Friday, 24 October 2014


Sometimes, readers travel a long way to come to my book signings… one reader tells her story!

Aaliyah says:
This all started when I was at my dad's house, on his laptop, looking at as usual. I discovered that Cathy does book signings and events and I was over the moon! I told my dad, hoping he could take me to an event in Manchester in the summer. He said he'd think about it but couldn't promise, but I was hoping and hoping. And then the months slipped by and it was summer, and I knew it was too late to go to Manchester.

In August it was my birthday. I went to see Dad for the weekend and we went to Eddie Rockets - I ordered a vanilla milkshake and he handed me two presents, a medium sized one and a tiny one. I opened the medium one first - it was SWEET HONEY, which I had wanted for ages! But when I opened the tiny present, I couldn't believe my eyes - there right in front of me were tickets to see Cathy Cassidy at the Bath Children's Literature Festival!

The day finally came… I stayed at Dad's overnight and on Saturday we set off from Dublin airport. I drew pictures of Honey Tanberry on the flight! Soon, we arrived in Bristol, the smallest airport I have ever been to! We got a bus and arrived at our hostel, which was gorgeous, with ivy growing around the door and big windows!
The next day was the day of Cathy's event. It was a dream come true! We got up and walked around and look a lot of photos. We had breakfast at a small cafe and I ordered a chocolate muffin and toast! We explored some more and then went back to the hostel to pack up our stuff and go into town. We looked at the shops and drank hot chocolate, and after what seemed like a year it was time to go to see Cathy.

We got our seats and settled in and the event began. Cathy talked for forty-five minutes and answered questions, and then she signed books. We were near the back of the queue but it was worth the wait and Dad explained how we had come all the way from Dublin which amazed Cathy! She was such a kind person and she really inspired me. Do you ever get that feeling when you have wanted something forever and finally get it… and you can't help smiling every time you think about it? Well, that's how I feel. Cathy has made me think I could be a successful author myself one day. I will never forget that day!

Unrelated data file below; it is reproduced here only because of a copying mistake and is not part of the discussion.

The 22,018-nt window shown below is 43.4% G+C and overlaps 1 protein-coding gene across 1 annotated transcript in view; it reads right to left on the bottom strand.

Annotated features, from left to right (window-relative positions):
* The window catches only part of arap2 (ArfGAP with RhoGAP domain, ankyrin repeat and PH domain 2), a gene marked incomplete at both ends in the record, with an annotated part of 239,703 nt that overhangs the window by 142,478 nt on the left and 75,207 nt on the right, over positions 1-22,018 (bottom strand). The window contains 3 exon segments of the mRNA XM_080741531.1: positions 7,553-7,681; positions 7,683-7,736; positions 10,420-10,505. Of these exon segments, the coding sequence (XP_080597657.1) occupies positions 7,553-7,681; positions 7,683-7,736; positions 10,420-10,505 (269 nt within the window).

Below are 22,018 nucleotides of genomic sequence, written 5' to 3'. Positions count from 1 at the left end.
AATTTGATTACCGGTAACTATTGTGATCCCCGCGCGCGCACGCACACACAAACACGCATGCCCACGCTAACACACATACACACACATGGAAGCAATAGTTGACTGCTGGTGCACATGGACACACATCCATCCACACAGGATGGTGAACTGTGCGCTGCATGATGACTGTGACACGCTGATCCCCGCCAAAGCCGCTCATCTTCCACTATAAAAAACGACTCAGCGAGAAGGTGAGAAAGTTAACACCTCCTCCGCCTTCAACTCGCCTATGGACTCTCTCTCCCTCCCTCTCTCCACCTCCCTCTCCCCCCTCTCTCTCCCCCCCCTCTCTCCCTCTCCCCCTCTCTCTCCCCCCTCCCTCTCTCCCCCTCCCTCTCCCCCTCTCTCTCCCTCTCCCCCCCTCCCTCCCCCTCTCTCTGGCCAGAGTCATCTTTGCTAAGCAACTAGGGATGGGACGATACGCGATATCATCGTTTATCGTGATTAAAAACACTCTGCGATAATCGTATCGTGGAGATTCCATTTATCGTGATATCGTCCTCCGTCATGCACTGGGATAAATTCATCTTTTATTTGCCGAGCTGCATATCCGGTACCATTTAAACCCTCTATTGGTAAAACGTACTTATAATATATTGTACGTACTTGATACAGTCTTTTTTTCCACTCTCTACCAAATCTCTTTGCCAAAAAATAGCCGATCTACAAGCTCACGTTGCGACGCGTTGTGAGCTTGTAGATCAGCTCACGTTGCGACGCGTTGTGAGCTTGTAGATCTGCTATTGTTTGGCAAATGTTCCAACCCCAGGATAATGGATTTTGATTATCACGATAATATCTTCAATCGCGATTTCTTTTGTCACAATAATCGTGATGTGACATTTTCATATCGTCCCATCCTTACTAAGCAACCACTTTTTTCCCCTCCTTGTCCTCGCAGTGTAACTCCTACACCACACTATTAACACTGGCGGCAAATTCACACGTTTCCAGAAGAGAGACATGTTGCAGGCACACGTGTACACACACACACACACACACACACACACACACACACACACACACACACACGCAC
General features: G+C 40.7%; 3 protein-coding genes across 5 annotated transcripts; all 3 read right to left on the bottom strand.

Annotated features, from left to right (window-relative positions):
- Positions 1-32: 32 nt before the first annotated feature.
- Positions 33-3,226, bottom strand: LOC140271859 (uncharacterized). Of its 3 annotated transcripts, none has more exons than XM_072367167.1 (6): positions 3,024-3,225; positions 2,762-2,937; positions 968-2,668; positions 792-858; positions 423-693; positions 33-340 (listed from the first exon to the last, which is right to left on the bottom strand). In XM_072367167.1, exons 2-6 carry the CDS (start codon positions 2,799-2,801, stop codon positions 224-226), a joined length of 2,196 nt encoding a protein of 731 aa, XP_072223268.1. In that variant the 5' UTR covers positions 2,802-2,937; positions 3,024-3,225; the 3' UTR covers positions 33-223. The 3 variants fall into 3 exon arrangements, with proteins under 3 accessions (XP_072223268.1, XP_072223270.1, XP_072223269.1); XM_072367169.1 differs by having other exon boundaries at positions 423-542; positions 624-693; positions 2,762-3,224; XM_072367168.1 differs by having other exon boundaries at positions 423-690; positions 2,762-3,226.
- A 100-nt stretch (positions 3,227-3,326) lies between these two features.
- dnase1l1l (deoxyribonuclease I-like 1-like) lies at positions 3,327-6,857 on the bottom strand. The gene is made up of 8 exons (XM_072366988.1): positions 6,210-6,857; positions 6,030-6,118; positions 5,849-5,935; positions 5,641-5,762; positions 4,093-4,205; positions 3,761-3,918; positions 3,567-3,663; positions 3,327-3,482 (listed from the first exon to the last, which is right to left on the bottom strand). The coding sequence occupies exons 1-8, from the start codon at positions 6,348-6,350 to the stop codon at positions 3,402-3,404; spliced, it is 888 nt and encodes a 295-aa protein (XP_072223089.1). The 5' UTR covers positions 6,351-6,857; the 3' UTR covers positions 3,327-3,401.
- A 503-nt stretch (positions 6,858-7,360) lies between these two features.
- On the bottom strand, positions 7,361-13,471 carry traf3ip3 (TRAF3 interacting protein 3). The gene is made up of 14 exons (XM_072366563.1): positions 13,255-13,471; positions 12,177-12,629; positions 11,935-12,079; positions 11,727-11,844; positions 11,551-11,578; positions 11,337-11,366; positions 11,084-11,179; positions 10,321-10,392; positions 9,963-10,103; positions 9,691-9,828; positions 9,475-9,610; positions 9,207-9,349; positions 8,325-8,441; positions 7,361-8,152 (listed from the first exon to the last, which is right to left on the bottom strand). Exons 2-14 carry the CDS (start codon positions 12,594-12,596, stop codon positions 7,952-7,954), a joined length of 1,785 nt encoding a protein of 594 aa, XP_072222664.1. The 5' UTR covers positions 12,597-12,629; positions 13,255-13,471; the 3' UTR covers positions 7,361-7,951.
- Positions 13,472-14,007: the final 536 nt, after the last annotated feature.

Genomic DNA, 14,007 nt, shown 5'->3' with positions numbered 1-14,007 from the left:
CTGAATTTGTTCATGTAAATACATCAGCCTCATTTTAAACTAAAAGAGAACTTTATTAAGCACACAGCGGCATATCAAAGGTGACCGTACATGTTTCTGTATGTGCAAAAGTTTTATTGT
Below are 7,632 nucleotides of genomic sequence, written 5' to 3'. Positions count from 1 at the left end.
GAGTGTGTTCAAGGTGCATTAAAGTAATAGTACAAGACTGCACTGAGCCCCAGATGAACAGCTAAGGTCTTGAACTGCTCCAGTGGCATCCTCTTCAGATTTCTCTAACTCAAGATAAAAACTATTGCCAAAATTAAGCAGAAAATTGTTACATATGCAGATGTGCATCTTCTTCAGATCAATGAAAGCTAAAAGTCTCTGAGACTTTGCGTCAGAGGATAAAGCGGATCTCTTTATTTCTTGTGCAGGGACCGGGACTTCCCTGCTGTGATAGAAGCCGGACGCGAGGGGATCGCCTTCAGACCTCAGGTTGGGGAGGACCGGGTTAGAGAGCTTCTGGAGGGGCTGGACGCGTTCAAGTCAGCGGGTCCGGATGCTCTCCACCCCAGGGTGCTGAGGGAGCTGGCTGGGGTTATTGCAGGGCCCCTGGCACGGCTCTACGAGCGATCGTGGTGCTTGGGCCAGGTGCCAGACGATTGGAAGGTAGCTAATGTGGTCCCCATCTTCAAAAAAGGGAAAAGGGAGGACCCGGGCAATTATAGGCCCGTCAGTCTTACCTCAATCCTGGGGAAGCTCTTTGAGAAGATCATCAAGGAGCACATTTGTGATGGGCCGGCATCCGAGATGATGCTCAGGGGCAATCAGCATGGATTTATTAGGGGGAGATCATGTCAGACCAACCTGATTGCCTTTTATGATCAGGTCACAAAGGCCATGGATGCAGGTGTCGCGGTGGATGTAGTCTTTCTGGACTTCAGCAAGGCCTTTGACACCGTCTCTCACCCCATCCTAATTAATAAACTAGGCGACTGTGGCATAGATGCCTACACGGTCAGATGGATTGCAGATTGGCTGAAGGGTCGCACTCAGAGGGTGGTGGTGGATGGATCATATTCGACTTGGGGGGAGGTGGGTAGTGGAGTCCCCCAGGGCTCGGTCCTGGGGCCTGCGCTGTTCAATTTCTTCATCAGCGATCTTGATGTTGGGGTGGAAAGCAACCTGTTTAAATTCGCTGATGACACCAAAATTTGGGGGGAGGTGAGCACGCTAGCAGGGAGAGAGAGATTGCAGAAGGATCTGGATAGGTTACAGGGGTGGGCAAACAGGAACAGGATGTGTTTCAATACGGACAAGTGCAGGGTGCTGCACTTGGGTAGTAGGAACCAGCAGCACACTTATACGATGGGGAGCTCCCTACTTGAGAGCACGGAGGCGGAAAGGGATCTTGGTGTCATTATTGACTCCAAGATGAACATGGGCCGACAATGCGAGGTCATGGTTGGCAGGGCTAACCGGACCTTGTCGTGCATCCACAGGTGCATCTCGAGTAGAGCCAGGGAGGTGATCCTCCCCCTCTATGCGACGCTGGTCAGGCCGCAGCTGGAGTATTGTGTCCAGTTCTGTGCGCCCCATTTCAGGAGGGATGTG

Cathy says:
Meeting Aaliyah was brilliant - I genuinely do have the coolest readers ever and I was SO impressed at how far she and her dad had travelled to be there! Have YOU ever met someone special or travelled a long way to be at a special event? COMMENT BELOW to tell us more!


With Britain in austerity measures and cuts ever on the increase, more and more families are struggling to make ends meet. Food banks are springing up to help out when things go dramatically wrong. Reader Lucy decided to take up a challenge to donate to her local food bank… could YOU do the same?

Lucy says:

I recently took part in something called the Food Bank Challenge and I wanted to share it with you all. I wanted to help the Food Banks and the people who use them because I couldn't imagine not having any breakfast when I wake up in the morning and then not having any lunch or dinner later. How horrible it must be to be hungry… and yet many people are. I think it is important we donate to people who genuinely need it.
All you have to do to help the Food Banks to help people in need is to go along to your local supermarket and pick up some items that they can use. Things to buy include: